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Racial discrimination is a reality in the US despite much effort to mitigate it. A civil war has been fought, several mass protests have taken place, legislations have been passed, and hundreds of articles have been written to bring about racial equality. But the problem persists. Why? No doubt, it is deep-rooted. Cries for change on the streets are yet to make a sufficient impact on the minds of many a perpetrator.

No one chooses one’s race. One is born into it. The superiority one might feel of belonging to a particular race is not a result of one’s efforts, clearly. Then why should anyone cling on to perceived advantages that have come about purely by chance? If one belongs to a race that is erroneously considered inferior, there is nothing one can do to change it. So, racial pride is like a game in which the winner is decided even before it begins. Many people do not want to give up the joy of winning a game without playing it.

It is not easy to force an individual to cede free privileges that have been enjoyed for a long time. It’s also observed that any force deployed in a society tends to generate an opposing force. As US streets are filled with protesters who believe that “black lives matter" and statues of White supremacists are pulled down, many biased Caucasians seem to be feeling scared. Studies have shown people tend to hold on strongly to their racial biases when they feel threatened by an out-group.

How do we get Caucasians to voluntarily give up the privileges that have accrued to them because of their race credentials? Better still, how do we get more Caucasians to intercede on behalf of their fellow citizens of other races? Such behavioural shifts have to come from within individuals. They cannot be forced from outside.

In Learning from the Germans: Race and the Memory of Evil, Susan Neiman shows how Germany’s schools and intellectuals, its ordinary people and politicians worked “to acknowledge the evils their nation committed". This provides a perspective on how a whole country can come to terms with its historical wrongdoings. Germany’s example can help US in its ever-ongoing attempt to confront the legacy of slavery and racism. German streets do not have statues of Nazi generals. National memorials only commemorate those who were murdered in the Holocaust. Auschwitz will always be a reminder of a past one should never forget. According to Neiman, Germany used a strategy of working through the past, mastering it, and then overcoming it. How can a similar strategy be deployed in the US to end the scourge of racism?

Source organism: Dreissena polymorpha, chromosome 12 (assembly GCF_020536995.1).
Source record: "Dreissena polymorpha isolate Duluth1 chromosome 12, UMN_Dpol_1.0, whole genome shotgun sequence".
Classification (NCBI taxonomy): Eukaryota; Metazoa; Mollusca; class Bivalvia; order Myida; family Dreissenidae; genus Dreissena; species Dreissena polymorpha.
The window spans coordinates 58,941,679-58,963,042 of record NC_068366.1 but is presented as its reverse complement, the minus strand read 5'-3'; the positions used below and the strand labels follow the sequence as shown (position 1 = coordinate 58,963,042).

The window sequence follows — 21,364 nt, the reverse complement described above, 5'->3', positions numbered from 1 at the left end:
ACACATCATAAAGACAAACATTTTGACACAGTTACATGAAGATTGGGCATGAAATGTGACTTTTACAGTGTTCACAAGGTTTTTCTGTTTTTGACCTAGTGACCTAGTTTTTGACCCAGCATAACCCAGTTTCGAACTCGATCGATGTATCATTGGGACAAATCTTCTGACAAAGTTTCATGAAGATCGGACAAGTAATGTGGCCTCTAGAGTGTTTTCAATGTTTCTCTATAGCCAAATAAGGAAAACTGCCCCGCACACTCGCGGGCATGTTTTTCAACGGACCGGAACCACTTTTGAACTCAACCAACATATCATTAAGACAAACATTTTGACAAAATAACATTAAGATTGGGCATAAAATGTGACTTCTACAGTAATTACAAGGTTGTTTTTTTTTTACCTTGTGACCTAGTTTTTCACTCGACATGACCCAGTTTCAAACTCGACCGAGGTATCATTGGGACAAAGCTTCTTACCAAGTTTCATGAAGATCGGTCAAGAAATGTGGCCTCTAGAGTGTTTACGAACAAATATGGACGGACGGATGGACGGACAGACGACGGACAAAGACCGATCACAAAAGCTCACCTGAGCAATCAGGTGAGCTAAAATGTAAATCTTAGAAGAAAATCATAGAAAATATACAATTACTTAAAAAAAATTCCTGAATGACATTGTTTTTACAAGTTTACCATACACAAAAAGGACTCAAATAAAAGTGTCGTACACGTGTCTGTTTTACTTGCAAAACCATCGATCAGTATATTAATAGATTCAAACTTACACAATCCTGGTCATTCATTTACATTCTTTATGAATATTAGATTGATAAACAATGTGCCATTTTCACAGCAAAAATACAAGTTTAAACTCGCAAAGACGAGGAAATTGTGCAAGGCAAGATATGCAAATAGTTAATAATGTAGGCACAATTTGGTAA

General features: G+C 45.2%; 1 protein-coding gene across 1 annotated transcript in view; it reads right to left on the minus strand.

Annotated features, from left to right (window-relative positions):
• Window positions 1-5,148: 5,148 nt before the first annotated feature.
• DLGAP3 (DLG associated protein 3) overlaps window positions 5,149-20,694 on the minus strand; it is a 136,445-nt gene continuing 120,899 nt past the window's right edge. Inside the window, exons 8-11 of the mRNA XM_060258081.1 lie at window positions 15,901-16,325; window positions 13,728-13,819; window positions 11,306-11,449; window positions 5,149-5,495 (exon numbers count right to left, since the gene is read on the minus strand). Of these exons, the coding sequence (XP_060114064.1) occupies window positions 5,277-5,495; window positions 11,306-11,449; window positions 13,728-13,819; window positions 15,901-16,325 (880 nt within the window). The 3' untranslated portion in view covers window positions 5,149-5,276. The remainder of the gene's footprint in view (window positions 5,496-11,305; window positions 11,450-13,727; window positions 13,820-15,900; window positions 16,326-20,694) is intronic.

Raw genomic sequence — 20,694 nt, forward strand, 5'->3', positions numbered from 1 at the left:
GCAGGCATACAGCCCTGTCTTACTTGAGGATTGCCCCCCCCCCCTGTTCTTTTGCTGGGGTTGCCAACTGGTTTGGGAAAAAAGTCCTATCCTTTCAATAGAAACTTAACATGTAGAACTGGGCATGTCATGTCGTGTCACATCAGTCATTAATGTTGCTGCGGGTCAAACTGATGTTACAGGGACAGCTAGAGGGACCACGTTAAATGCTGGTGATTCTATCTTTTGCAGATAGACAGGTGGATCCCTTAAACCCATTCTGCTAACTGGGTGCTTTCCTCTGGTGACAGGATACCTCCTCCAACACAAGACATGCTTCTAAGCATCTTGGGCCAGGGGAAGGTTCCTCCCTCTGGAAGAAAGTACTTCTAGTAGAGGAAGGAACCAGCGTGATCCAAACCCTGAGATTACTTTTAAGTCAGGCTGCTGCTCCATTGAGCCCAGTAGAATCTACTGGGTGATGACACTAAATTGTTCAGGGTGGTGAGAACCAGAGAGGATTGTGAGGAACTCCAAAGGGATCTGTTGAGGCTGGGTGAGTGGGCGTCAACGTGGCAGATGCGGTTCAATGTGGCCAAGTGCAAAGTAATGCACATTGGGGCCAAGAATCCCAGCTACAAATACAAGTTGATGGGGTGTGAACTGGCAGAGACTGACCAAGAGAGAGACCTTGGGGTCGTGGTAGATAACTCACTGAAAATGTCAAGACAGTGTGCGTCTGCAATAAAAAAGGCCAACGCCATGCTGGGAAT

Niami’s book speaks about “Faces of Emmett Till", reliving the memory of a Chicago schoolboy who in 1955 was murdered after he supposedly whistled at a Caucasian woman in the hamlet of Money, Mississippi.

His mother, Mamie Till Mobley, insisted on leaving his body untouched and casket open, so that everyone could see what was left of the child’s face after hours of vicious torture. Anyone who has seen even a photograph of that face cannot ignore the horrors of racism.

The National Memorial for Peace and Justice was opened in Montgomery, Alabama, in 2018. Known as the “lynching memorial", it was created in honour of those who suffered the terror of racial lynching. The point of a memorial to the horrors of slavery in Montgomery, the original capital of the Confederacy, was to draw the world’s conscience to the epicentre of the problem. Journalist Walter Lippmann, who coined the term “stereotypes", once said, “History is the antiseptic that can disinfect the stain of stereotypes by allowing us to realize more and more clearly when our ideas started, where they started, how they came to us, why we accepted them."

In a New York Times op-ed, ‘What if There Were No George Floyd Video?’, Nicholas Kristof wrote that there would have been a bland statement that he had died resisting arrest, and none of us would have heard of him. Instead, the video captured a modern lynching. Its horror has ignited protests worldwide.

These vivid images of racism have catalytic powers. We should have more such images that stir up society. Such vivid evidence of the horrors of it could help generate anguished conversations among the biased. Studies have shown that having multiple conversations about a problem serves as a deterrent, holding people back from adding to that problem. This process of behaviour-change happens within the individual, and usually within an in-group. This inner churn needs to be set off for perpetrators of racism to stop in their tracks.

Some change is already visible in the racial composition of the protest marches after George Floyd’s murder. Research by Dana R. Fisher of the University of Maryland and Michael T. Heaney of the University of Michigan shows that Caucasian protesters made up as many as 61% of those surveyed in New York, 53% of those in Los Angeles, and 65% of those in Washington. It is also gratifying to know that more than three-quarters of those surveyed were under the age of 34, and 82% of Caucasian protesters had a college degree. What can accelerate this change?

There is a mobile phone in everyone’s hand. This dramatically raises the chance of yet another racial injustice being captured on camera. The irrefutable evidence of these recordings should stir the minds of the biased. The scourge of racism has survived some of the most intense public protests. But I doubt that it can survive the stark vividity of mobile phone videos for very long.

Biju Dominic is the chief executive officer of Final Mile Consulting, a behaviour architecture firm.

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